Guttate Psoriasis: Cause, Symptoms, Treatments, and Complications

What is Psoriasis?

Psoriasis is an autoimmune disorder characterized by skin irritation. Psoriasis is characterized by discolored, thick areas of skin that are coated with silvery scales. These thick, scaly areas are called plaques.

As a chronic skin disorder with no known cure, psoriasis can flare up anytime.

Types of Psoriasis

Psoriasis comes in a variety of forms, including −

  • Plaque psoriasis − Most psoriasis cases are diagnosed as plaque psoriasis. Plaque psoriasis affects around 80% to 90% of patients who suffer from psoriasis.

  • Inverse psoriasis − Its form manifests itself in the creases of your skin. This condition leads to smooth, scale-free plaques.

  • Guttate psoriasis − Streptococcal throat infections can sometimes be followed by the development of guttate psoriasis. It manifests as a rash of tiny, red, scaly patches and is most common in young people.

  • Pustular psoriasis − Small, pus-filled lumps appear atop plaques in patients with pustular psoriasis.

  • Erythrodermic psoriasis − This severe form of psoriasis affects a considerable portion of your skin (more than 90 percent). It leads to generalized skin darkening and scaling.

  • Sebopsoriasis − Bumps and plaques covered in a greasy, yellow scale are the hallmarks of this variety, which commonly manifests on the face and scalp. This condition is a hybrid of psoriasis and seborrheic dermatitis.

  • Nail psoriasis − Fingernails and toenails affected with nail psoriasis often look discolored, pitted, and otherwise abnormal.

What is Guttate Psoriasis?

Guttate psoriasis is a form of autoimmune dermatitis that manifests on the skin after an infection, such as strep throat. Although adults aren't immune, it most frequently affects those in their twenties. Little, red, scaly patches are the defining feature of this illness.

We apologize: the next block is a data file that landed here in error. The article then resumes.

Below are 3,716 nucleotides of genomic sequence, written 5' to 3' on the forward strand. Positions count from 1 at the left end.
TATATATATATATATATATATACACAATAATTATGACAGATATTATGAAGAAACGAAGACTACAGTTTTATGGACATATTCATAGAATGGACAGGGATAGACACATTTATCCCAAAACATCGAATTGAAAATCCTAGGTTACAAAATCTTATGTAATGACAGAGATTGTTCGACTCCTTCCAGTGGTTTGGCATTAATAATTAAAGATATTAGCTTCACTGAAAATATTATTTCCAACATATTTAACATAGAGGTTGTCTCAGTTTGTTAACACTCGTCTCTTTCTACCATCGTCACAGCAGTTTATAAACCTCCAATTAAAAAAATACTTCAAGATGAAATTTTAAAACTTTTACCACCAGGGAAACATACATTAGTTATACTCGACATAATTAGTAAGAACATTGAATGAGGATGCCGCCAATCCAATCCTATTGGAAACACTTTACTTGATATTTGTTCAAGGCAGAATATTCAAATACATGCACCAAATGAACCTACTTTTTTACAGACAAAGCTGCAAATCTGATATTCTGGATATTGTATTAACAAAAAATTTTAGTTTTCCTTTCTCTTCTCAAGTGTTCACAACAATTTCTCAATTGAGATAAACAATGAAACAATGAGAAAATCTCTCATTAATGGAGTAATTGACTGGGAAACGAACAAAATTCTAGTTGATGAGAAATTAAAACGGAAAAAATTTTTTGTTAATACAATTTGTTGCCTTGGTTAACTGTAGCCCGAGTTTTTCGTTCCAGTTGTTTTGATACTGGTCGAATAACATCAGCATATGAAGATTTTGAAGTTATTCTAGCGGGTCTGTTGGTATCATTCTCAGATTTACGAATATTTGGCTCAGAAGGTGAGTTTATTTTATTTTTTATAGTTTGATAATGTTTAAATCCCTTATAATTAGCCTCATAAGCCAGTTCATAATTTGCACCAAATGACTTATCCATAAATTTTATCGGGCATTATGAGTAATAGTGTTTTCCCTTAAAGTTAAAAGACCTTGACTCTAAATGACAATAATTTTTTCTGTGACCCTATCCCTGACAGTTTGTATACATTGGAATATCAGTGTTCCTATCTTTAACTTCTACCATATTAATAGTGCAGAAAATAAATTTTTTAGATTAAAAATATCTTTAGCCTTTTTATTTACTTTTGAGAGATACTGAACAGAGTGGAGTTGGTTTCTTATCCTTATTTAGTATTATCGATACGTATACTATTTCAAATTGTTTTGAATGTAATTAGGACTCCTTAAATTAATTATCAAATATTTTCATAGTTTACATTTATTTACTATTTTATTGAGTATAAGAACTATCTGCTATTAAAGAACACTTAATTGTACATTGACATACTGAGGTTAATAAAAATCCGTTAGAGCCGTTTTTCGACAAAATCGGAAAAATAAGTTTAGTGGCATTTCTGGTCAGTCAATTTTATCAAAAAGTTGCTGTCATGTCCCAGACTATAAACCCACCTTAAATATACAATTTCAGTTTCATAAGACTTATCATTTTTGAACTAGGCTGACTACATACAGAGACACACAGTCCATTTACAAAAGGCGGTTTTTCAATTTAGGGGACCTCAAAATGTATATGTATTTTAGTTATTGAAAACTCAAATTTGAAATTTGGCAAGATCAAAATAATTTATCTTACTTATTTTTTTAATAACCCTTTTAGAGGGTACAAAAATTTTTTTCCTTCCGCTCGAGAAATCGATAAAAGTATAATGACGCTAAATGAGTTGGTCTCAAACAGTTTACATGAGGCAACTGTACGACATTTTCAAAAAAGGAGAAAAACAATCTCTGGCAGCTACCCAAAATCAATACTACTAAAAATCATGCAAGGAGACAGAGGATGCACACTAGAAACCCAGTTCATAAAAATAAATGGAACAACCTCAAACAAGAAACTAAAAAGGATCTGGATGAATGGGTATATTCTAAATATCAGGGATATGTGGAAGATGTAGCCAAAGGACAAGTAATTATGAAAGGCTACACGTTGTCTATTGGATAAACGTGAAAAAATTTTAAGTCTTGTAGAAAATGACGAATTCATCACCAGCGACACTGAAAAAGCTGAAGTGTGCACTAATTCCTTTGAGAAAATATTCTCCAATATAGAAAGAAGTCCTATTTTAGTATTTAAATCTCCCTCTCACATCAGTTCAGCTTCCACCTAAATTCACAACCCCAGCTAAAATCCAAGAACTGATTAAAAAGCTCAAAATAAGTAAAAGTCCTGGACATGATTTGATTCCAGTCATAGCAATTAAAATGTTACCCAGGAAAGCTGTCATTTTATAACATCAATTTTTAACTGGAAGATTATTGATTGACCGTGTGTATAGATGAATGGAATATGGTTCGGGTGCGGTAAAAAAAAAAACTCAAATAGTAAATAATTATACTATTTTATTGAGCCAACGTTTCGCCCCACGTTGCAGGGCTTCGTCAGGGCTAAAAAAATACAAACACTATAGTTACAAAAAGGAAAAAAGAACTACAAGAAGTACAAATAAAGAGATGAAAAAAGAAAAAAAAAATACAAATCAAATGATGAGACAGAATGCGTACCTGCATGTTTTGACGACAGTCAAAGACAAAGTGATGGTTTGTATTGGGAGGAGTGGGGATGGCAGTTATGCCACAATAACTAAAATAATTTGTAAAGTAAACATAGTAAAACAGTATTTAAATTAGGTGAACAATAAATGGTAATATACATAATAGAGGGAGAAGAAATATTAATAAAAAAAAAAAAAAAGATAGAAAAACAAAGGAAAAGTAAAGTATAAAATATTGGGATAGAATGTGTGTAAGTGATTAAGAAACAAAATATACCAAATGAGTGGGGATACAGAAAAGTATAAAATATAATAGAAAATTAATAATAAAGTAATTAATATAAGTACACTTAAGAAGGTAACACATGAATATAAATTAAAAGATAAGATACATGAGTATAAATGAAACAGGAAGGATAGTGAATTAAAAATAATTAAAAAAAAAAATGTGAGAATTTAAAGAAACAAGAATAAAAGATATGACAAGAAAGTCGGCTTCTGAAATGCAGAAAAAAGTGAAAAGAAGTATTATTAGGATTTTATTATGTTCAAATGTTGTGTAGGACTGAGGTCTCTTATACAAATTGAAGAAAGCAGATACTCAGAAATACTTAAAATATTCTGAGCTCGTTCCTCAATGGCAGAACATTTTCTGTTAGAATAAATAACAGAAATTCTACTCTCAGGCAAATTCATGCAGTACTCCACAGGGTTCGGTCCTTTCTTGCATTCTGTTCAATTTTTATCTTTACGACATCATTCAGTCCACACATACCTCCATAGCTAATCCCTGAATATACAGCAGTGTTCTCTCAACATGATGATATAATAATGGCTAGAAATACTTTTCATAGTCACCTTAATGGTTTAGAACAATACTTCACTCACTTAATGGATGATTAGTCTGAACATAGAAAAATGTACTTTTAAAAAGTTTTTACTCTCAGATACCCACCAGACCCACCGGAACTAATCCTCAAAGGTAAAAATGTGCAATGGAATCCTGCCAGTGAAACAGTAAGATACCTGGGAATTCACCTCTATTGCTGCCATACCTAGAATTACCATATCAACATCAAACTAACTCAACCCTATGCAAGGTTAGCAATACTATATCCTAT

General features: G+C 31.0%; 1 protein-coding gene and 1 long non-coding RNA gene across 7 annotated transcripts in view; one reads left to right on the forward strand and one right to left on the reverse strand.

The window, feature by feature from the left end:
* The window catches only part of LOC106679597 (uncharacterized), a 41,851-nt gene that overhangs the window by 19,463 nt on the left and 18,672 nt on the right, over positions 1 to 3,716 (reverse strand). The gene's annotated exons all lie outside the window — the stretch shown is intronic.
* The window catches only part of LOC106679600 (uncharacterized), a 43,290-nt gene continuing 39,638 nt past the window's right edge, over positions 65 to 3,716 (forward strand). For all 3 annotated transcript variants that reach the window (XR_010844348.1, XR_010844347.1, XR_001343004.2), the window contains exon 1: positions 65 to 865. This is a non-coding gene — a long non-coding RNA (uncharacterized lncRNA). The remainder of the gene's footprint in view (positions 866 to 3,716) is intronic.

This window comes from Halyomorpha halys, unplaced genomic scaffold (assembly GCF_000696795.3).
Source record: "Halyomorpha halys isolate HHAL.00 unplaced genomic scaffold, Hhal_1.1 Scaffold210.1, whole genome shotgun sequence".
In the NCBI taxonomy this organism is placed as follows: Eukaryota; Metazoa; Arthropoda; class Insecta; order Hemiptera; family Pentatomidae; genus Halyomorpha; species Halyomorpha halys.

How Is Guttate Psoriasis Diagnosed?

Guttate psoriasis, like plaque psoriasis, is mainly diagnosed by the dermatologist based on the rash's outward appearance. Your doctor may perform a skin biopsy and a throat culture to confirm the diagnosis, and he or she may also inquire if you've ever had strep throat or any other infection. However, this is only sometimes required. Your doctor may also want to know if you've started using new vitamins or prescription drugs.

What are the Symptoms of Guttate Psoriasis?

It's not uncommon for cases of guttate psoriasis to suddenly flare up. Little, brownish spots that gradually grow are common symptoms of breakouts. Large areas of the body may be affected, or they may be limited to localized areas.

Lesions from guttate psoriasis often take the following forms −

  • compact in size

  • Drop-shaped lesions

  • ranging in color from pink to red to brown

  • Smaller than plaque, psoriasis lesions are a hallmark of this skin condition.

Guttate psoriasis has a wide range of potential outcomes. If left untreated, guttate psoriasis typically disappears within a few weeks.

Then, several potential conclusions can be drawn. Unfortunately, scientists still can't say for sure which will occur −

  • You might go away forever.

  • It could happen again occasionally.

  • Chronic plaque psoriasis is a possible long-term outcome.

Triggers of Guttate Psoriasis

The specific etiology of psoriasis is unknown, but researchers suspect it is due to a convergence of genetic, environmental, and immune system variables.

Rapid onset is typical with guttate psoriasis. The most frequent predisposing factor is strep throat.

Guttate psoriasis appears to be more sensitive to environmental variables than other forms of psoriasis.

Moreover, the following can also bring up guttate psoriasis −

  • Bacterial or viral upper respiratory infection

  • Tonsillitis

  • Stress

  • Insect bite, burn or cut 

  • Drugs for treating diseases like malaria and cardiac issues like beta-blockers.

  • Abuse of alcoholic beverages

Stages of Guttate Psoriasis

It is possible to classify guttate psoriasis and other types of psoriasis into one of three distinct severity levels. These are −